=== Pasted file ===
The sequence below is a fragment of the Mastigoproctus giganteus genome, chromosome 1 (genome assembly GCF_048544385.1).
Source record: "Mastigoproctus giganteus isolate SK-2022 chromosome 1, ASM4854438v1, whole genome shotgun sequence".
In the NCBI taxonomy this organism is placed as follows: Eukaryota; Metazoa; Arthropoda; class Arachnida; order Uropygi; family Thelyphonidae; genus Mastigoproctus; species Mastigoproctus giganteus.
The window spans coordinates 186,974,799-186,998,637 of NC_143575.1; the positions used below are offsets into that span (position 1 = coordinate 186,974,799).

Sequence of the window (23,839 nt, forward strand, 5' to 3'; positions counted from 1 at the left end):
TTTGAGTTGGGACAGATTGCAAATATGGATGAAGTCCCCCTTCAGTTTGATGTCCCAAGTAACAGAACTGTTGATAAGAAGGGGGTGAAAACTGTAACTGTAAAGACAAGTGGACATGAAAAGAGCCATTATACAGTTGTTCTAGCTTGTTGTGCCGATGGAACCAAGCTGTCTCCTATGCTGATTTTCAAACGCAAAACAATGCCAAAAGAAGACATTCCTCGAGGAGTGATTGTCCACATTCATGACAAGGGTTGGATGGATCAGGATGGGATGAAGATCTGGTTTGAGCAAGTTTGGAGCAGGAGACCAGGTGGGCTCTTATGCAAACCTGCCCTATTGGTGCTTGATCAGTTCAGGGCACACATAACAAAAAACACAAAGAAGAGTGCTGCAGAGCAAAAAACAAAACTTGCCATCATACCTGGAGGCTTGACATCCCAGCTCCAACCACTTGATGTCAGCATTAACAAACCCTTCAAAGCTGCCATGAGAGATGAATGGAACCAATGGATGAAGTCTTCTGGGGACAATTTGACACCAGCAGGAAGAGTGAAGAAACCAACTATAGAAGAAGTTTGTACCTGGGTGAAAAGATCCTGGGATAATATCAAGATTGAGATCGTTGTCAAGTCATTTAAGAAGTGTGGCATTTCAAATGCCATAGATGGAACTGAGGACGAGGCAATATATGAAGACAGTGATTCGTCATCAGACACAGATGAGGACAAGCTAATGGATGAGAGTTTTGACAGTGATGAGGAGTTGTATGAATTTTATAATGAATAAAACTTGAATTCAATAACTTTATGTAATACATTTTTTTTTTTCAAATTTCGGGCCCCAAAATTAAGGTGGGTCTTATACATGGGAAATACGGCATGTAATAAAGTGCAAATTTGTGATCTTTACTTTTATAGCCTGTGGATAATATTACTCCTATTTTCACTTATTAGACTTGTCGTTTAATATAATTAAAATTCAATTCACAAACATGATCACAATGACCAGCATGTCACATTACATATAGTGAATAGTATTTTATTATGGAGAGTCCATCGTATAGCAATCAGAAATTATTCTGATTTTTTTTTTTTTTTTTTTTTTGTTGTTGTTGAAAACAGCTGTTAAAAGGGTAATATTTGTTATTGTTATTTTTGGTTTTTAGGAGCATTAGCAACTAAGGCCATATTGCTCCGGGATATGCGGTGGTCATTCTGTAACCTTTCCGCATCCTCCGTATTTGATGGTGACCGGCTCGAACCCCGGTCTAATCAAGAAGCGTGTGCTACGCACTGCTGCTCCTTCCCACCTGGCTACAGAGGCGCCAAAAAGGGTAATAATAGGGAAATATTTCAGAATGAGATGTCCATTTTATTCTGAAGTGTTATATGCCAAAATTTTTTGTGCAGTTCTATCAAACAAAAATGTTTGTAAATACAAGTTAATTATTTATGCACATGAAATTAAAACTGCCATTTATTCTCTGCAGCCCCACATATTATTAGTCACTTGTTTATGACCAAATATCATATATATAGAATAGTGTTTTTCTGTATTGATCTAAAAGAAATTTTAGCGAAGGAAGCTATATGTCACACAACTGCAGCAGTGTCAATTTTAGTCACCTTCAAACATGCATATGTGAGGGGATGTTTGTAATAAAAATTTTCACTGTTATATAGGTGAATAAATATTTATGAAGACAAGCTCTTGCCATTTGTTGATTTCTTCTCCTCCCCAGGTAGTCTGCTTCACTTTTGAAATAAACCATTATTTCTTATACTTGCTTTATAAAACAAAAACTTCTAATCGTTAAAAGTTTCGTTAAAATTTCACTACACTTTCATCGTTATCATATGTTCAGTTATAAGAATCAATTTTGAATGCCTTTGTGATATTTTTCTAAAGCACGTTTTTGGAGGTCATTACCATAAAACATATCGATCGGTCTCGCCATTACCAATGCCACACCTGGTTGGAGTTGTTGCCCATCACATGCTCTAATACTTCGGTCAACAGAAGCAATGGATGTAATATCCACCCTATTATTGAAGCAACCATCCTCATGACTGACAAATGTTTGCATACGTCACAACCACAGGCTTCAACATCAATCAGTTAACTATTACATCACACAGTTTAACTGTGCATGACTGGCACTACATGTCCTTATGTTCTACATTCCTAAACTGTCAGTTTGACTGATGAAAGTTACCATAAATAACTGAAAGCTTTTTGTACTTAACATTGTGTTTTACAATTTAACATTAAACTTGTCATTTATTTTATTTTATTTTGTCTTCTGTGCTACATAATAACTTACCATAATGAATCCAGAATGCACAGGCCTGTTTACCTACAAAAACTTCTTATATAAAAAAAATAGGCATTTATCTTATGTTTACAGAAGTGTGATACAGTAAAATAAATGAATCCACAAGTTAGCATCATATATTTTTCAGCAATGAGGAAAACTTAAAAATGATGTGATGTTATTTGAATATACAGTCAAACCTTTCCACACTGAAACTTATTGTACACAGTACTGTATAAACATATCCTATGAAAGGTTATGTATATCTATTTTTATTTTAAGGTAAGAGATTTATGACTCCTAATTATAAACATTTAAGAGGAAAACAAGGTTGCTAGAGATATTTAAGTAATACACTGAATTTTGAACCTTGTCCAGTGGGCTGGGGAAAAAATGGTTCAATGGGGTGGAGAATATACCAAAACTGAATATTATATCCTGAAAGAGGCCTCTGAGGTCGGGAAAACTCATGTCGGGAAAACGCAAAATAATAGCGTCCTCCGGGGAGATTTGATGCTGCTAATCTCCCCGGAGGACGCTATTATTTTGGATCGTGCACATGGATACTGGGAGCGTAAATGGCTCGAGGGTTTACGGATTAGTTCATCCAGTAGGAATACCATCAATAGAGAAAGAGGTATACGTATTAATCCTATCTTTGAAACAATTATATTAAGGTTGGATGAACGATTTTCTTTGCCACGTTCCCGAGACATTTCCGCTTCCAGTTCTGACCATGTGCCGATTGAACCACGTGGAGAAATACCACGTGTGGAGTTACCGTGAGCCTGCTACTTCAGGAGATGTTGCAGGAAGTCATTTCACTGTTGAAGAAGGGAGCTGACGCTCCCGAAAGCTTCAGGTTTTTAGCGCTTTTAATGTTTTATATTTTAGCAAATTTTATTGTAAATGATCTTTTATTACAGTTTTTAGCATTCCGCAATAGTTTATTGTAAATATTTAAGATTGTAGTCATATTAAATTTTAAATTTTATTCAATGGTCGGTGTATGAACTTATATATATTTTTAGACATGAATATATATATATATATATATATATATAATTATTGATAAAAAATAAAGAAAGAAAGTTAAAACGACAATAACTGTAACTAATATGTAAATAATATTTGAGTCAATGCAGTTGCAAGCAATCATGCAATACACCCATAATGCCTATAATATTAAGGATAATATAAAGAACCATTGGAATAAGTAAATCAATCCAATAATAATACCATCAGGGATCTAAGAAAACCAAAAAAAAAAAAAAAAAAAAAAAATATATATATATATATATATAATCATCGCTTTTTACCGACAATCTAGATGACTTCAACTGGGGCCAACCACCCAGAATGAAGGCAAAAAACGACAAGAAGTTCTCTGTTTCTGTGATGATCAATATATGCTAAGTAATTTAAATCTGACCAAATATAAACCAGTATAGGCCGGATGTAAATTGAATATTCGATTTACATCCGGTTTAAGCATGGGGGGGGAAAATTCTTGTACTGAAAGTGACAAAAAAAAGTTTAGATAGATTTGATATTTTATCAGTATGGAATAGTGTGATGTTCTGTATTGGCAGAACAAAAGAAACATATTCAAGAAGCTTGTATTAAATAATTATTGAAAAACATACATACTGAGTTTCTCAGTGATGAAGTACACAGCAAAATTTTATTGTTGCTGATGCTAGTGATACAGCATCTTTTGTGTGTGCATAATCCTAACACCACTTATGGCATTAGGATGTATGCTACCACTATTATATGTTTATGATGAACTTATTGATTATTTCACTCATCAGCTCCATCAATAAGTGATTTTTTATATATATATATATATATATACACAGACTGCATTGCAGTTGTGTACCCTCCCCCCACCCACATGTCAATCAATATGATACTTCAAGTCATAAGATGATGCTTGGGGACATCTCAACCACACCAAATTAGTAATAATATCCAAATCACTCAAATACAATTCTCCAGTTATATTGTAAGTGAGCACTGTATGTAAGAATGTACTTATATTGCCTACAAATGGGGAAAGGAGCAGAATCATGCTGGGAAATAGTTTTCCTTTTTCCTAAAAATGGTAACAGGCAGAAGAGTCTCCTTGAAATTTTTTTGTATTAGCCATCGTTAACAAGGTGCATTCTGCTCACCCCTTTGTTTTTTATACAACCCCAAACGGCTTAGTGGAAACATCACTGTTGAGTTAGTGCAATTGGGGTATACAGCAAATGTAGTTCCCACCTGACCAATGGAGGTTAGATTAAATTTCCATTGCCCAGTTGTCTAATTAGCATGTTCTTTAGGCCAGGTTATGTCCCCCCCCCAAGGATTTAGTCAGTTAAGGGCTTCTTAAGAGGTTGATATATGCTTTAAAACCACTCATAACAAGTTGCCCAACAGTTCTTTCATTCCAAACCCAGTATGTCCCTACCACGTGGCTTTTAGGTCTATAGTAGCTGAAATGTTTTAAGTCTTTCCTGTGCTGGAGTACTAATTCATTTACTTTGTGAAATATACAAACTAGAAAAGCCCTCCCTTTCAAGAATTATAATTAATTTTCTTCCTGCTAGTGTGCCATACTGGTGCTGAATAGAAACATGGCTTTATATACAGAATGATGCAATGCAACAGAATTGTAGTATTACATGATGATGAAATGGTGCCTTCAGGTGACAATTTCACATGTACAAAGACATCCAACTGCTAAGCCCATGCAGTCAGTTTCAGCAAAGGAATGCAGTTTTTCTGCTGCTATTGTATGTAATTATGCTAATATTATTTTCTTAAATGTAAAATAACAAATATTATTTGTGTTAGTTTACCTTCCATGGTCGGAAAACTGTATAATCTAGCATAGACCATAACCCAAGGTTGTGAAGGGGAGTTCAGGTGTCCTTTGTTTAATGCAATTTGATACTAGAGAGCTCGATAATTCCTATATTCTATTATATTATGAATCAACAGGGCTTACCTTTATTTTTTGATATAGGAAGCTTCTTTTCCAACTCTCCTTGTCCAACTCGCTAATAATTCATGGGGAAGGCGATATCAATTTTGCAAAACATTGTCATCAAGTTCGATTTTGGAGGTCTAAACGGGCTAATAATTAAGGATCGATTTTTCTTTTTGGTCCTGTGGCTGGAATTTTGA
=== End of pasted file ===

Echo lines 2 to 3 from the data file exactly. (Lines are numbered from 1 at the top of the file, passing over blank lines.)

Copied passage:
Source record: "Mastigoproctus giganteus isolate SK-2022 chromosome 1, ASM4854438v1, whole genome shotgun sequence".
In the NCBI taxonomy this organism is placed as follows: Eukaryota; Metazoa; Arthropoda; class Arachnida; order Uropygi; family Thelyphonidae; genus Mastigoproctus; species Mastigoproctus giganteus.